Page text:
Cloning refers to the development of offspring that are genetically identical to their parents. While cloning is often referred to as an unnatural process, it occurs quite often in nature. Identical twins are clones, for example, and asexual creatures reproduce by cloning. Artificial human cloning, however, is both very new and very complex.
The first artificially cloned animal was Dolly the sheep. She was a successful attempt at cloning after 277 unsuccessful embryo plantations. As such, it is evident that even now the science of cloning isn’t very advanced. It is universally accepted that human life is worth more than that of any other animal. As such, the usage of cloning on humans raises a lot more ethical concerns than that on a sheep. There are two main reasons to clone humans (or human cells).
First, it can be used for stem cell research and, by extension, regenerative medicine. Now that’s a whole different debate but the gist is that a fertilized human embryo could be cloned to millions and those embryos can be used to regenerate cells in a diseased person’s body and cure them. A recent example was on September 12, 2014, when surgeons at the Institute of Biomedical Research and Innovation Hospital in Kobe, Japan, transplanted a 1.3 by 3.0 millimeter sheet of retinal pigment epithelium cells, which were differentiated from iPS cells through Directed differentiation, into an eye of an elderly woman, who suffers from age-related macular degeneration. But since we are using live human embryos to alleviate the suffering of a living human, is it morally right? Would it be right of me to kill you if it made me healthier?
Second, it can be used for reproductive cloning. Impotent couples can use cloning to have a child of their own. This especially a danger area of cloning. 95-97% of attempts at cloning an entire animal fail. Considering the complexity of the human body, the failure rate is sure to be higher. Since the technology is still very primitive, the cloned person is sure to have a lot of health problem, lower life expectancy and most importantly, they can have serious mental health issues such as retardation etc. which will ultimately result in a much lower quality of life. Another thing to consider is the constant social mocking the person will face, which anyone who is “different” faces in our society.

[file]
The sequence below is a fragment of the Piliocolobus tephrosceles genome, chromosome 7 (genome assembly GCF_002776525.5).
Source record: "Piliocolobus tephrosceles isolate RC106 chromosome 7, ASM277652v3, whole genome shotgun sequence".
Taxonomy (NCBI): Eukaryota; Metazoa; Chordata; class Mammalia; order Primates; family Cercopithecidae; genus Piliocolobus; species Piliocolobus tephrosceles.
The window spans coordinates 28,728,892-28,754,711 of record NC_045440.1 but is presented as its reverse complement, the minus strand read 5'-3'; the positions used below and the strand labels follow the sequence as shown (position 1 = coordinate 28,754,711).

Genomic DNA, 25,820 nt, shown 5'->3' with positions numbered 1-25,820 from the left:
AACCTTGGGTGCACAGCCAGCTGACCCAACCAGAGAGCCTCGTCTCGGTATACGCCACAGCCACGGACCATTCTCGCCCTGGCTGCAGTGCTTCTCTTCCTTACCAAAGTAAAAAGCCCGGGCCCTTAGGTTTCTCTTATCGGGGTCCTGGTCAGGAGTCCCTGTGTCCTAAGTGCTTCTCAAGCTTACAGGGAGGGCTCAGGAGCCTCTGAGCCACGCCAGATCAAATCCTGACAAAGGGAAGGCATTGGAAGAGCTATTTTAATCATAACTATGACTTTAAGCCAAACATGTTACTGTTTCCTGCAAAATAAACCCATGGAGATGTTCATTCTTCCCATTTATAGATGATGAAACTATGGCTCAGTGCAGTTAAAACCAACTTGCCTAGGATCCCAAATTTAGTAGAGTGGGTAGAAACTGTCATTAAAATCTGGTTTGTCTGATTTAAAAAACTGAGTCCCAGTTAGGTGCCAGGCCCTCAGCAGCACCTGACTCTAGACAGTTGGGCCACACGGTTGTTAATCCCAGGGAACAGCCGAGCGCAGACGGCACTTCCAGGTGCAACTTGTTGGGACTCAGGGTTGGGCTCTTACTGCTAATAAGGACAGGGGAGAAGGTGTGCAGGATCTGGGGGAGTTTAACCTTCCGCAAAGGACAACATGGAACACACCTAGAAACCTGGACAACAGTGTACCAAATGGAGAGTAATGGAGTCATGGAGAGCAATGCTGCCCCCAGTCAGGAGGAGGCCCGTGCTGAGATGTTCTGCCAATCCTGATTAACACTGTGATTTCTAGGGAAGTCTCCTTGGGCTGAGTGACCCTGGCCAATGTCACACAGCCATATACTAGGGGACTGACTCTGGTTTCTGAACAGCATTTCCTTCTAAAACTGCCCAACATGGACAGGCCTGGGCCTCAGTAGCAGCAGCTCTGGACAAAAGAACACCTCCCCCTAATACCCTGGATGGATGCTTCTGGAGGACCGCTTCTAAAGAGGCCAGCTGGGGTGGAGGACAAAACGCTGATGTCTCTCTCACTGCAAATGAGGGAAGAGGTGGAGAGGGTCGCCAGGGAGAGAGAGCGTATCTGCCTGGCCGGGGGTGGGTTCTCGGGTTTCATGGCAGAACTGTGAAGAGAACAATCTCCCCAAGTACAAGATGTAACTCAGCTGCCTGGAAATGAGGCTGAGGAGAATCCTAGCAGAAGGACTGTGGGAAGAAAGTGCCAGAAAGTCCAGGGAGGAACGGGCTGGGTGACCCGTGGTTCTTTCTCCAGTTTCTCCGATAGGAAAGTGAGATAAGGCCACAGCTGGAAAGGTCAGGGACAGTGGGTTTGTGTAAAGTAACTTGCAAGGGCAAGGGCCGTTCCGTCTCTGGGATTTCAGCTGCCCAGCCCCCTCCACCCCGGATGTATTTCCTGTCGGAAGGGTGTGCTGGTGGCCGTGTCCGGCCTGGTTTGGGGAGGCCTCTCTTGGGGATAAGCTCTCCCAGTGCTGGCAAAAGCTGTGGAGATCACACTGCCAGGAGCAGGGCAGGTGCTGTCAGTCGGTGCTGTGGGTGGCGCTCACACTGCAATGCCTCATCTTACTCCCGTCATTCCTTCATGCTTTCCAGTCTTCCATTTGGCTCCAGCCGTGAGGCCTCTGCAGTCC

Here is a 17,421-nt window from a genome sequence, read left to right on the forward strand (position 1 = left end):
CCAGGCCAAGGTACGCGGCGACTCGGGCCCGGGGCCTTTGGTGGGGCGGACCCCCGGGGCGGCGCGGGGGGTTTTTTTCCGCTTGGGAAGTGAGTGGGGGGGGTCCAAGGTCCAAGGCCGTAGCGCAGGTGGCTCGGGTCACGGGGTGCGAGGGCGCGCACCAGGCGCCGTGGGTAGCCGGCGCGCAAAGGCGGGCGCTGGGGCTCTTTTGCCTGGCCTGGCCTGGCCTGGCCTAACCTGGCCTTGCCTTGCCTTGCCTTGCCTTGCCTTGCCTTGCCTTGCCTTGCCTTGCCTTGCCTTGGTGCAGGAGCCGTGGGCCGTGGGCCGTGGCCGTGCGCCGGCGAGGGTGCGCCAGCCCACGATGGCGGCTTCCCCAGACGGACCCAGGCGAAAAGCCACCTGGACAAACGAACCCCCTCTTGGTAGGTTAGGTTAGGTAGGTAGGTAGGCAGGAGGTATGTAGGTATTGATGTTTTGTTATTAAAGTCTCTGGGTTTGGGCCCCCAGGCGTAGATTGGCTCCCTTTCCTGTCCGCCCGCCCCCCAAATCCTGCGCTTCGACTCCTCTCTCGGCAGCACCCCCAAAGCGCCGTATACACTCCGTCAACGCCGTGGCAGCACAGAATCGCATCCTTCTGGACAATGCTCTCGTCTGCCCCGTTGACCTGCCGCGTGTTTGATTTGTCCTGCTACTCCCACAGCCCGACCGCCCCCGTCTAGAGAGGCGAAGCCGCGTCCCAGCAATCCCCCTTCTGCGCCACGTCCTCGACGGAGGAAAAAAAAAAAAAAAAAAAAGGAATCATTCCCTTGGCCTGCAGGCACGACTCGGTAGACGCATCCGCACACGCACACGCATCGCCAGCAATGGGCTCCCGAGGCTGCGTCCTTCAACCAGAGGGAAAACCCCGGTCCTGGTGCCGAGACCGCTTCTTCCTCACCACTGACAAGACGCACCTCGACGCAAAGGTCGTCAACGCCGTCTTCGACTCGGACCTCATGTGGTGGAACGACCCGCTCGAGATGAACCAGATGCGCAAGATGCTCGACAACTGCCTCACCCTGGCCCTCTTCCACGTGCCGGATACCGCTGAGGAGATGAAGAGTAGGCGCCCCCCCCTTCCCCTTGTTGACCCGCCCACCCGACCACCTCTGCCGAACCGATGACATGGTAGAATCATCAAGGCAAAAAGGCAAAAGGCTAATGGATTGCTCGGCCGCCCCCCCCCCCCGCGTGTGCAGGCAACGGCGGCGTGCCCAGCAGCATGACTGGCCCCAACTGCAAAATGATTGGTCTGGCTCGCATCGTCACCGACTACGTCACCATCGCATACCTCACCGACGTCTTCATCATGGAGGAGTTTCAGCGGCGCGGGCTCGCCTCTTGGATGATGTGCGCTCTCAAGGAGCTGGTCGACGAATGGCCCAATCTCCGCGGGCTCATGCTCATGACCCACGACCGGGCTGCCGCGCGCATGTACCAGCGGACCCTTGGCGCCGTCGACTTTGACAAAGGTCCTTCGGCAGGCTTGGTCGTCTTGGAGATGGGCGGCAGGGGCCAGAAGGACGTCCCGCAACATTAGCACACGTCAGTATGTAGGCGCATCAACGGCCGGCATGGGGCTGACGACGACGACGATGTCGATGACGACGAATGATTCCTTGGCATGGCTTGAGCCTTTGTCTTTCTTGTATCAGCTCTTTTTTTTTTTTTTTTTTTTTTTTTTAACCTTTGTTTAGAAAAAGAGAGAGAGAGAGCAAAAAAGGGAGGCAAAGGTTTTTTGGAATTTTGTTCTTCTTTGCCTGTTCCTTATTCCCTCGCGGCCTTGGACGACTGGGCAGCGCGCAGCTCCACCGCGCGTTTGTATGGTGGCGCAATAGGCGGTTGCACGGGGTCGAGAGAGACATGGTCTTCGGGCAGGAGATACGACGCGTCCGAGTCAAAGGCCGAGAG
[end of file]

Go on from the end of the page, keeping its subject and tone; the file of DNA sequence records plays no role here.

Another problem with this whole set up is that research cloning will undoubtedly lead to a new exploitation of women. In order to manufacture enough cloned embryos to create a sufficient number of viable stem cell lines, scientists will need to obtain massive quantities of women’s eggs. To do so, women must be injected with superovulatory drugs and undergo an invasive procedure. The Washington Post reported recently that the side effects of the injections are abdominal pain and nausea; in 3 to 5 percent of cases hyper-stimulation of the ovaries occurs, causing severe abdominal pain, and on rare occasions surgery is required which may leave the patient infertile. Contrary to women who assume the risks associated with egg donation in order to undergo in vitro fertilization, women who take such risks for the purpose of research cloning would not be motivated by the desire to have a child, but often by the desire for financial gain. Indeed, Advanced Cell Technology pays a lot to each woman who donates eggs for their failed cloning experiments. It is likely that women of lower economic means will be exploited in this way.
In conclusion, while human cloning offers some advantages in the medical field, it has a lot of social and ethical drawbacks. Add to that the fact that it is very inefficient. Right now, any funding towards this cause would be unnecessary and that money can be used to do better things, like feeding the already living poor.
What are your thoughts on human cloning? Would you like to have a clone of your own? Would you have him/her cloned to your age or would you have a baby? Would you treat him/her as your sibling or as your child? Let me know in the comments section below.